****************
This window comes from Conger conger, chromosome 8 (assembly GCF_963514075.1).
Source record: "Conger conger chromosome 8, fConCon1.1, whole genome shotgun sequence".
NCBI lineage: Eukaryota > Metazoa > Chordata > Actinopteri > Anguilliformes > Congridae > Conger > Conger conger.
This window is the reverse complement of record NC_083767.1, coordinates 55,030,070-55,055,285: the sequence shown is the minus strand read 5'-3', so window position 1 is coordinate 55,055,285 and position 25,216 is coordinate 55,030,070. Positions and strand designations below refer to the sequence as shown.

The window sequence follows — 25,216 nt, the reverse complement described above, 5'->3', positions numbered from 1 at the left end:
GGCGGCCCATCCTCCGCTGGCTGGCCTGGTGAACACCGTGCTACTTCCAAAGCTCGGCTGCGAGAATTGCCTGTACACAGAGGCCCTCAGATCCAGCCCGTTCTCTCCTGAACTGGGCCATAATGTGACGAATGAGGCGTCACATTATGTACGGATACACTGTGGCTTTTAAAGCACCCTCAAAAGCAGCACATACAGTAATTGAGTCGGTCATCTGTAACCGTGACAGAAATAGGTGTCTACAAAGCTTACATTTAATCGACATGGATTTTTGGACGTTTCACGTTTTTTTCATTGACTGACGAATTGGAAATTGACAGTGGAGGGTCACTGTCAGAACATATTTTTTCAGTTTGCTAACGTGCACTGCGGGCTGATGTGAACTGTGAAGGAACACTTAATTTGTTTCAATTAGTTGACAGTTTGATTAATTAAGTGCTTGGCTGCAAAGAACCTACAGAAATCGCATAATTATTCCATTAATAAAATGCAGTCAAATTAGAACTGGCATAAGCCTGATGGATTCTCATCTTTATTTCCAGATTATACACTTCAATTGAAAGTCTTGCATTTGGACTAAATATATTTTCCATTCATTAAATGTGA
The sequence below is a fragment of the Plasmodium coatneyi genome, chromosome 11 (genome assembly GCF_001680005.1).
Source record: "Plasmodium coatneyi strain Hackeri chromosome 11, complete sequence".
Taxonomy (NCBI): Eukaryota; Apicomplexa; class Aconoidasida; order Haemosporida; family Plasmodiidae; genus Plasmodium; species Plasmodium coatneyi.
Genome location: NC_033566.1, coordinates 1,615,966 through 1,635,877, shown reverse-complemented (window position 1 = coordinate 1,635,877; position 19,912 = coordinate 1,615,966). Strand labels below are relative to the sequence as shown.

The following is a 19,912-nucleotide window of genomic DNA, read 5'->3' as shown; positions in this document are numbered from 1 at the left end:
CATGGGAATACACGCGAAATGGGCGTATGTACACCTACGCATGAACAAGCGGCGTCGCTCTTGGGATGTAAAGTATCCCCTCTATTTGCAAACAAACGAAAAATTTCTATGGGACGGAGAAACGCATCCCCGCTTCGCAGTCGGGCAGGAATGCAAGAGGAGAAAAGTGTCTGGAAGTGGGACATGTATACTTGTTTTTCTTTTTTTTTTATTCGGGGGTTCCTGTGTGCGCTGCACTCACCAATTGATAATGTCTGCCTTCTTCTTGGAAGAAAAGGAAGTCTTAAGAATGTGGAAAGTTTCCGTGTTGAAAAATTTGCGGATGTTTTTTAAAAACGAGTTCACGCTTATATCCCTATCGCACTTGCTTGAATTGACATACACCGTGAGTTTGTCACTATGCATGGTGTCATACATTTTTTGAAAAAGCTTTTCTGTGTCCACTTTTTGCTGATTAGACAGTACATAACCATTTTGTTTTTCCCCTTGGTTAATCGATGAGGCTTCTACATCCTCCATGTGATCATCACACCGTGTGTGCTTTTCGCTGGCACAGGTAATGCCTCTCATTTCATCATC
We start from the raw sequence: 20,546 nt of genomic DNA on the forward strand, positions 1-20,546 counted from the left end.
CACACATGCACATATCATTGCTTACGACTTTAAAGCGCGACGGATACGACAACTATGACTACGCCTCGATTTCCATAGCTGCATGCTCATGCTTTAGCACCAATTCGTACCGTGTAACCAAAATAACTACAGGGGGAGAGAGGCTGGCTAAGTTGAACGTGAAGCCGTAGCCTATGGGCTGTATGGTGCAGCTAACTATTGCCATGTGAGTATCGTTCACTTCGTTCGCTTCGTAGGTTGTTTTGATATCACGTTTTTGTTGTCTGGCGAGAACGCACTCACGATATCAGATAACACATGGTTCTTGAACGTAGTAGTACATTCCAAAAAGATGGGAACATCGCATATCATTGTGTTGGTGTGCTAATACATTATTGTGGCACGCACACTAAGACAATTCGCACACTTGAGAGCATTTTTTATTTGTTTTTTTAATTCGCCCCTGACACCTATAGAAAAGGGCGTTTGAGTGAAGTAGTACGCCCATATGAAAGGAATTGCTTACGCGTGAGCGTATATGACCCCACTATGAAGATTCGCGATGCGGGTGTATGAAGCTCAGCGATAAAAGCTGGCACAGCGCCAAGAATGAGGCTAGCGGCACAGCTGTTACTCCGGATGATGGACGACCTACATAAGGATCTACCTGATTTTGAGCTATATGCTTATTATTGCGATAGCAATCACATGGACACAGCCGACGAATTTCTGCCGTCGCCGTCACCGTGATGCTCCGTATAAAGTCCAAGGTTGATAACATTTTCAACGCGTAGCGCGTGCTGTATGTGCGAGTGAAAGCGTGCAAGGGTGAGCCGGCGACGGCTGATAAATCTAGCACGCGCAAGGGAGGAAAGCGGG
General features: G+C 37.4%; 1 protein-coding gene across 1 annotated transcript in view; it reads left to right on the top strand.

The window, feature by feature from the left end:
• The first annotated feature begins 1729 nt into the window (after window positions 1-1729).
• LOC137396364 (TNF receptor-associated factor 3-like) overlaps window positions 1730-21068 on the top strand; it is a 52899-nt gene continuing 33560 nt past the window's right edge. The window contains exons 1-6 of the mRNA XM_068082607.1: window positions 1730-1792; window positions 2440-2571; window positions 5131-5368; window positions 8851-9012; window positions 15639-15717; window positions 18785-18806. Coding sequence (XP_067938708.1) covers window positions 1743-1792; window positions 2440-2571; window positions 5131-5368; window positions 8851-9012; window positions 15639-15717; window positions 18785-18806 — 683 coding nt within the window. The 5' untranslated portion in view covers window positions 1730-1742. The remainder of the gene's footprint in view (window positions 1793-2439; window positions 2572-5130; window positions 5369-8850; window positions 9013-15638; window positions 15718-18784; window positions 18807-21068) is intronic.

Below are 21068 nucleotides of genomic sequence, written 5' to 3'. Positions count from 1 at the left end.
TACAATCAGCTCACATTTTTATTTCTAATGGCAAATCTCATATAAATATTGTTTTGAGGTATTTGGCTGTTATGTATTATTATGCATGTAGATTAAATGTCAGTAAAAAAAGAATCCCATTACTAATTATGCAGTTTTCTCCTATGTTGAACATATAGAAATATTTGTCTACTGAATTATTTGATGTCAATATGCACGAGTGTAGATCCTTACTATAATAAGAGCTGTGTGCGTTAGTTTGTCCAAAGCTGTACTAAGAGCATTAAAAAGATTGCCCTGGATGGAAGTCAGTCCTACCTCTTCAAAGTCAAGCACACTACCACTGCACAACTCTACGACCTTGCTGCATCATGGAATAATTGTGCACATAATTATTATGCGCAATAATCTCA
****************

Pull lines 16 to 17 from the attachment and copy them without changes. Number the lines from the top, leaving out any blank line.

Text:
The window, feature by feature from the left end:
• The first annotated feature begins 1729 nt into the window (after window positions 1-1729).